Joseph Campbell's Hero's Journey regards the supernatural aide as the helper, the mentor, the one person that gives the hero instructions that he or she could not receive any other way or from any other person. It is why the helper is considered supernatural, because he or she seems to come from out of nowhere.
In the novel, Hard Luck, Jake Adams struggles as the underdog of Eddie McIntyre. Eddie's searing put downs, which appear as joking around, means Jake not only questions Eddie's friendship, he compares himself to Eddie constantly. This exacts jealousy, which only frustrates Jake even more.
As a result, when Jake meets the Apache on the job, he is taught he doesn't have to put up with anything that penetrates his psyche the way that Eddie does. In other words, the Apache understands Jake's frustration and shows him ways to cope.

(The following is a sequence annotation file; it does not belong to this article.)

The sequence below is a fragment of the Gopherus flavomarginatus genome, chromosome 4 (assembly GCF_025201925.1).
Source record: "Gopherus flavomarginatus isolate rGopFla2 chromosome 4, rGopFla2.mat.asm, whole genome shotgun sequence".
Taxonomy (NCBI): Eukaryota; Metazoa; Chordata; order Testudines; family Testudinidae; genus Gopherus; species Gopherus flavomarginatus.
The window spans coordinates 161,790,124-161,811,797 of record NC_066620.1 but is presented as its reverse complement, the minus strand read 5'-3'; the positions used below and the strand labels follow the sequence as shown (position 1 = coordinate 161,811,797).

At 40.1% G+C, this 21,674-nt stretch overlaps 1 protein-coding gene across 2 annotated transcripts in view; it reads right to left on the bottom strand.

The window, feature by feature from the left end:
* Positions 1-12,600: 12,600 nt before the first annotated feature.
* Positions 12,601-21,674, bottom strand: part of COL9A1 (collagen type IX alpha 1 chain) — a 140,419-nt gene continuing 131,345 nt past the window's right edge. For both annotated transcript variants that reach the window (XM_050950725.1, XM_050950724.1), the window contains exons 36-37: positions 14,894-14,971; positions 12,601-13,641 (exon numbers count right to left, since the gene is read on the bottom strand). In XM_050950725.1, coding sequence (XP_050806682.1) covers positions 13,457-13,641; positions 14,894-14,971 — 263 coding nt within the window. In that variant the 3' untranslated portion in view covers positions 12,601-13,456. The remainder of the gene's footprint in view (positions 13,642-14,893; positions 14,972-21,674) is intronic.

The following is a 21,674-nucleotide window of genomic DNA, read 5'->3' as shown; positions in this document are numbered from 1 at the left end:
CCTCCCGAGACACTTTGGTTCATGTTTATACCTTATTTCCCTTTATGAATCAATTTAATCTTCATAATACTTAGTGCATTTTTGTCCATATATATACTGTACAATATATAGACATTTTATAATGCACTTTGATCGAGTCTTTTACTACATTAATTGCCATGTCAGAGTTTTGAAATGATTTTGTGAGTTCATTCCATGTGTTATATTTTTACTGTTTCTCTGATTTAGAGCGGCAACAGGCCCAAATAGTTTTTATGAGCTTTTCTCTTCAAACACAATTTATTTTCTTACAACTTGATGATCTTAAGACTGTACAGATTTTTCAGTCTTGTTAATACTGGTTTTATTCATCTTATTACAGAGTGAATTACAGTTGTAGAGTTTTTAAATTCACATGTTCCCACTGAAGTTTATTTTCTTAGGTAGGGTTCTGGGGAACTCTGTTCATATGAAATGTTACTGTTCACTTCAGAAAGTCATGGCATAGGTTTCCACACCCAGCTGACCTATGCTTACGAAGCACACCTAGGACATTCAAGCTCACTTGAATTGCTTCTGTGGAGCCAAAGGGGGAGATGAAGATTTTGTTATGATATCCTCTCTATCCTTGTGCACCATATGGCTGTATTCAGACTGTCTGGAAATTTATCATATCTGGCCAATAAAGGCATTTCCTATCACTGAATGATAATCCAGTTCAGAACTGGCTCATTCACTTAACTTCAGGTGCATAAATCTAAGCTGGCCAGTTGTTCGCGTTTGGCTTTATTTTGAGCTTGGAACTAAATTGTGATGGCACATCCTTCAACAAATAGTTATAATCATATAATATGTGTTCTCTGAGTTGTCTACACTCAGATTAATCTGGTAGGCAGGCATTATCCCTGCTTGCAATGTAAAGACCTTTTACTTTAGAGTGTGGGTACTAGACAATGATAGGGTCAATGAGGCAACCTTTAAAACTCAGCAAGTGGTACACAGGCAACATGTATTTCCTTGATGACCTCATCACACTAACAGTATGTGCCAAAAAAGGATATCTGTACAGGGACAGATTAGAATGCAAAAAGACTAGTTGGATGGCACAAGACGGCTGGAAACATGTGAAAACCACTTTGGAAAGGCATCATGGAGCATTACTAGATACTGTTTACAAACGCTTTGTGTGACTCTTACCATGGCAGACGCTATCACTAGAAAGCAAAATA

The summer of 1931 without unions in place to establish regulations to protect the workers from extreme working conditions, and carrying fears of unemployment just beneath the surface, these men were examples of their own kind of tough. They had to look out for, whether they knew it or not, someone or something to help them in a way that wouldn't change the hardship but change their ability to deal with it.
As the desert was unforgiving, the work unforgiving, the men forgave the conditions surrounding them and forged on, each with a supernatural aide, a helper, somebody in their lives that provided the supernatural help needed to endure.